as their own personal armed force.
- The government should deploy police in adequate numbers outside
polling stations to prevent violence and ensure voters’ security.
- Government and police officials should emphasize that the police
are required to protect all Nigerians, regardless of their ethnic
origin or political opinions, and that the police should never
answer to individual politicians.
- Police must not use excessive force in the event of violence
related to elections. They should arrest those suspected of
violence or electoral misconduct.
- Disciplinary action should be taken, as appropriate, against
police who take part in political violence, commit extra- judicial
executions, or perpetrate other human rights violations.
Finalize election plans
- The federal government should release adequate funds to INEC for
it to carry out its mandate to run free and fair elections.
- INEC should complete and post the register of voters and resolve
any claims or objections fairly and expeditiously.
- INEC should guarantee that the process of production and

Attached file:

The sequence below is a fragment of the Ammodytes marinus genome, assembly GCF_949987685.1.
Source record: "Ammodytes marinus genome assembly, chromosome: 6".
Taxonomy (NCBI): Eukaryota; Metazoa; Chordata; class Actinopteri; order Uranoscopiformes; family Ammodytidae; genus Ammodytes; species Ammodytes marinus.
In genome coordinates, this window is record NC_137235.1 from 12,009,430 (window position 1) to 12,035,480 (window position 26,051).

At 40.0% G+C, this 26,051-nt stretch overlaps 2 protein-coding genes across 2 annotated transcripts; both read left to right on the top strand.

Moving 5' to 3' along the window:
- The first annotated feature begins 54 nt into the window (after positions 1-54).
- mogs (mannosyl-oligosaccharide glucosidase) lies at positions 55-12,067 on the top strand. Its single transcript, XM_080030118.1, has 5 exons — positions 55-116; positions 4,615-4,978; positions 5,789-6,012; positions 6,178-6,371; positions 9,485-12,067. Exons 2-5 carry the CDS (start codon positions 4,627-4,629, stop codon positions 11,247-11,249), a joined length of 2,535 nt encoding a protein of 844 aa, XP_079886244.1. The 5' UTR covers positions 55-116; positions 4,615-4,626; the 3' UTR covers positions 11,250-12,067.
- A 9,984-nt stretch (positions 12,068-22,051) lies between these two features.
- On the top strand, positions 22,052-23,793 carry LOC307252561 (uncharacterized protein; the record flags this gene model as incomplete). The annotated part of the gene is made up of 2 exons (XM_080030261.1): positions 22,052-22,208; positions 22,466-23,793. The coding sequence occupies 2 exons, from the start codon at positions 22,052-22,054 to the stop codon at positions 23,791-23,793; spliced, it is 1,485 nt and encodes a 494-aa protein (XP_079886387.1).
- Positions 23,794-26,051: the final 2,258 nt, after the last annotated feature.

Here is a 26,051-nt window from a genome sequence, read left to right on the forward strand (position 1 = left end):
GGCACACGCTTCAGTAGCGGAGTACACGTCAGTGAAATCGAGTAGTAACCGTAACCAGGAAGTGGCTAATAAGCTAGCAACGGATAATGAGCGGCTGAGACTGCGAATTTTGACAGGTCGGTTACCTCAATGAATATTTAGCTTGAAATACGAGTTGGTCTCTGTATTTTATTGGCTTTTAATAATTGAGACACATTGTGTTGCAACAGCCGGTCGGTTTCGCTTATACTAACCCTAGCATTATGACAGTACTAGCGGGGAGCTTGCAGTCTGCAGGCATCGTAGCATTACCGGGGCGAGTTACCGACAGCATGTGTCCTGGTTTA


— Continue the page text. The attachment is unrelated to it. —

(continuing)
distribution of ballots is transparent, to avoid some of the
pitfalls that occurred with the September 2002 registration
- State election officials should release a schedule for local
government elections as soon as possible.
- Following the elections, the government and National Assembly
should consider revising laws and regulations to better regulate
future elections. In particular, provisions that impede the
electoral commission’s ability to operate independently should be
Conduct elections fairly and prevent electoral fraud
- In particularly volatile areas such as the “middle belt” and the
Niger Delta where a violent response may be expected by voters
frustrated in their efforts to register or vote, officials should
redouble their efforts to ensure that citizens are treated fairly
and have an opportunity to register and vote. For example, INEC
should consider the use of mobile polling stations in areas where
there are many displaced people or where it would be difficult for
far- flung populations to reach a regular polling unit.
- INEC should be vigilant in ensuring that local party members do
not replace trained temporary staff.
- INEC should replace electoral officers who participated in
wrongdoing during the September voter registration exercise.